Apache Corp. has announced a major oil-and-gas discovery in an area of Texas that geologists previously dismissed as not likely to have recoverable hydrocarbons. That’s good news for energy consumers, including electric generators, although not particularly welcome for energy producers, where it could contribute to continuing soft prices.
The Wall Street Journal reported that the area in West Texas near the Davis mountains “had been overlooked by geologists and engineers, who believed it would be a poor fit for hydraulic fracturing. It could be worth $8 billion by conservative estimates, or even 10 times more, according to the company.”
For me, the story is also about the continuing failure of followers of the 18th Century British cleric and philosopher Thomas Robert Malthus, who posited in his 1798 book “An Essay on the Principle of Population” that global population was increasing geometrically and food production only arithmetically. The result, according to Malthus? The world was doomed to famine, collapse, and the end of civilization as we know it.
He was wrong in spades. Malthus failed because he failed to understand the disruptive role of technology.
But that has not deterred others, to this day, from continuing to spout the false Malthusian dystopianism. In 1968, Stanford butterfly biologist Paul Ehrlich and his wife Anne published the best-selling “The Population Bomb,” arguing the same discredited case as Malthus. He still makes his population bomb argument. (An aside: I spent two weeks with Paul and Anne in 2004 in a small group visiting New Zealand’s South Island and subantarctic islands. Lovely people.)
One of Ehrlich’s key allies then and now was physicist John Holdren, President Obama’s science advisor and perhaps the worst choice for a major advisory position in the administration. Holdren was a partner in Ehrlich’s legendary bet with the late University of Maryland economist Julian Simon. As NPR described it two years ago, Ehrlich argued that minerals would become more scarce and expensive as they were used up. Simon argued that technology and brain power would replace the diminishing mineral supply many times over. They made a wager in 1980 on the prices for copper, chromium, nickel, tin and tungsten over a decade.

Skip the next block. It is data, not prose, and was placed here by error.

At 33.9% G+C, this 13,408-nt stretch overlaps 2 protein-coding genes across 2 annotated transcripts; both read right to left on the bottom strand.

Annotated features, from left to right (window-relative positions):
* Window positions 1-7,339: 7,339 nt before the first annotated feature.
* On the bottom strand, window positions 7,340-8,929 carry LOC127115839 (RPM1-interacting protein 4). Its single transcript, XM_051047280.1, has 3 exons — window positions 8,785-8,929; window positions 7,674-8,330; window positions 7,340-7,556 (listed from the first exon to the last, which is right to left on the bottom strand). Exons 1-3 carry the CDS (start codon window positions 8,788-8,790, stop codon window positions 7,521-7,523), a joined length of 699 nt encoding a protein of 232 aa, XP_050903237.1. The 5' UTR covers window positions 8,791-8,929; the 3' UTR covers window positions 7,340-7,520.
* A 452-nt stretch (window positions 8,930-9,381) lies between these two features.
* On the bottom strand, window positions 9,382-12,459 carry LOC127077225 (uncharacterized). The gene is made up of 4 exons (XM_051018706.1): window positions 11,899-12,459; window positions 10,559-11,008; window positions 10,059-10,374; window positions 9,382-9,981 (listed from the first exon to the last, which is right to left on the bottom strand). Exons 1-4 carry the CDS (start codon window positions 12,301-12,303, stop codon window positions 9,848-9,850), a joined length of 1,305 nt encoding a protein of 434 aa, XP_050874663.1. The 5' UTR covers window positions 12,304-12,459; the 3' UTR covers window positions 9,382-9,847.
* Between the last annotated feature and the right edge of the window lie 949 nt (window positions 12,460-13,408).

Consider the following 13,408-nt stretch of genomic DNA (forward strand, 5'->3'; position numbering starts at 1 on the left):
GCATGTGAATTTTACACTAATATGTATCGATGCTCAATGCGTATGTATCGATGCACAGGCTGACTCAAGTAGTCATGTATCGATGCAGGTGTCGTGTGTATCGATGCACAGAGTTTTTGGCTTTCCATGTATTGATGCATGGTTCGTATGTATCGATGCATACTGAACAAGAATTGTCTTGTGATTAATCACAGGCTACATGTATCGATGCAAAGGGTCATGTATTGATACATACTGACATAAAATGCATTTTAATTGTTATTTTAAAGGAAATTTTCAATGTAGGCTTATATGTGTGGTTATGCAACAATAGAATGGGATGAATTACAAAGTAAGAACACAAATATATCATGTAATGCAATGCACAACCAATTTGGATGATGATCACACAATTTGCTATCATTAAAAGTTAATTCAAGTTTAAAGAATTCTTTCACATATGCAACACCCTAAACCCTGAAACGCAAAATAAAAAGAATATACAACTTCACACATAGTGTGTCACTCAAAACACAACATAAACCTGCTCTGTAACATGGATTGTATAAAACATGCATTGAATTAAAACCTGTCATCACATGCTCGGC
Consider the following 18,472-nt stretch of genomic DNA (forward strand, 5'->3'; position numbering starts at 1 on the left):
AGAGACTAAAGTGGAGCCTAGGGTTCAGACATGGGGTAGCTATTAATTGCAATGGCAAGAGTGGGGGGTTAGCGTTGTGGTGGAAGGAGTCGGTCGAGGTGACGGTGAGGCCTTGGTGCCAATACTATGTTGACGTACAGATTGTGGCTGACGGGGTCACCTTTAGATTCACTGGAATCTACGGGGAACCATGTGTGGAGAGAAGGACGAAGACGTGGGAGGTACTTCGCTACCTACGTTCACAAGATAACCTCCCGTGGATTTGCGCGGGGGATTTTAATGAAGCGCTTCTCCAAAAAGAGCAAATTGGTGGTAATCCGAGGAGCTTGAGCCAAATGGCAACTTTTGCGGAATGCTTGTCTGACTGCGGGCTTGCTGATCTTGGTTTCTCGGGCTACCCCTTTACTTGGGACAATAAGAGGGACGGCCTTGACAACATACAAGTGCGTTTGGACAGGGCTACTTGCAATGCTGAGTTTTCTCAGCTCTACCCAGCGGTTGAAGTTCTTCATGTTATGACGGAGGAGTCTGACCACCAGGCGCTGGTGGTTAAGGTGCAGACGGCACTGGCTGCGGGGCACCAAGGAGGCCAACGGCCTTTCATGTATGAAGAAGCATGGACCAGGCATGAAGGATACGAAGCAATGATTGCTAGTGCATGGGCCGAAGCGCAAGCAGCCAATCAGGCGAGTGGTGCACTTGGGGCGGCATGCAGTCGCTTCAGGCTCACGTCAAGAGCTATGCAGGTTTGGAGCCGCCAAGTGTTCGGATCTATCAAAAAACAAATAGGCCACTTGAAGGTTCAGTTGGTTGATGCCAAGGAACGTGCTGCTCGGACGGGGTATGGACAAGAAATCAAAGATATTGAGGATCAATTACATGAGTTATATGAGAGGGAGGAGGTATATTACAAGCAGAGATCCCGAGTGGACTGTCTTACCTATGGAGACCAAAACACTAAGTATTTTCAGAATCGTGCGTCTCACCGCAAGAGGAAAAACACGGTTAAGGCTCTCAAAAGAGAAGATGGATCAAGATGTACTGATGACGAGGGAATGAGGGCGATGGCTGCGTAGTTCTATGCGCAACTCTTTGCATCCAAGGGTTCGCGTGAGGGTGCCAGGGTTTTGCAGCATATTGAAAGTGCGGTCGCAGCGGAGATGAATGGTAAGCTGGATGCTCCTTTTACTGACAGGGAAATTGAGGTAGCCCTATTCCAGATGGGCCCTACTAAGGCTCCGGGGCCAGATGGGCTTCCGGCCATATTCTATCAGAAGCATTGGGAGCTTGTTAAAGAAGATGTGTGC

Ehrlich, with Holdren backing the bet, said prices would soar. Simon said they would fall. In 1990, Simon won, with the prices for the five metals declining by about 50%.
The same sort of false scarcity analysis happened in the energy economy, dating to the 1950s and acclaimed oil and gas geologist M. King Hubbert. In a 1956 paper delivered at the annual meeting of the American Petroleum Institute, he predicted that U.S. oil production would peak around 1965-1970, and decline thereafter. Hubbert’s incorrect prediction guided U.S. energy policy for the next 50 years (and is still prominent in Holdren’s rhetoric on energy supply).
Hubbert was the inspiration of a group of 1970s and 1980s energy policy gurus, who then formed the basis of the “peak oil” enthusiasts of subsequent years. Among them was my good friend and fusion energy expert Bob Hirsch and his former colleague and first U.S. energy secretary the late Jim Schlesinger. As recently as 2007, both were on speaking tours touting the decline of oil and gas production. That was just before the fracking and shale gas and oil revolution hit the U.S.
Again, like Malthus, the peak oil catastrophists failed to reckon with the game-changing role of technology. In this case it was directional drilling and hydraulic fracturing, which turned the 1970s “oil crisis” that shaped Schlesinger’s and Hirsch’s views, into irrelevance in the 21st Century.
Apache’s fossil find is further evidence that Malthusian analysis is inherently flawed. It is also good news for consumers around the world. The Journal reported, “The company has begun drilling in the area and says the early wells, which produce more natural gas than oil, are capable of providing at least a 30% profit margin at today’s prices, including all costs associated with drilling.
“Some are so prolific that they can break even at a price of 10 cents per million British thermal units, according to the company.”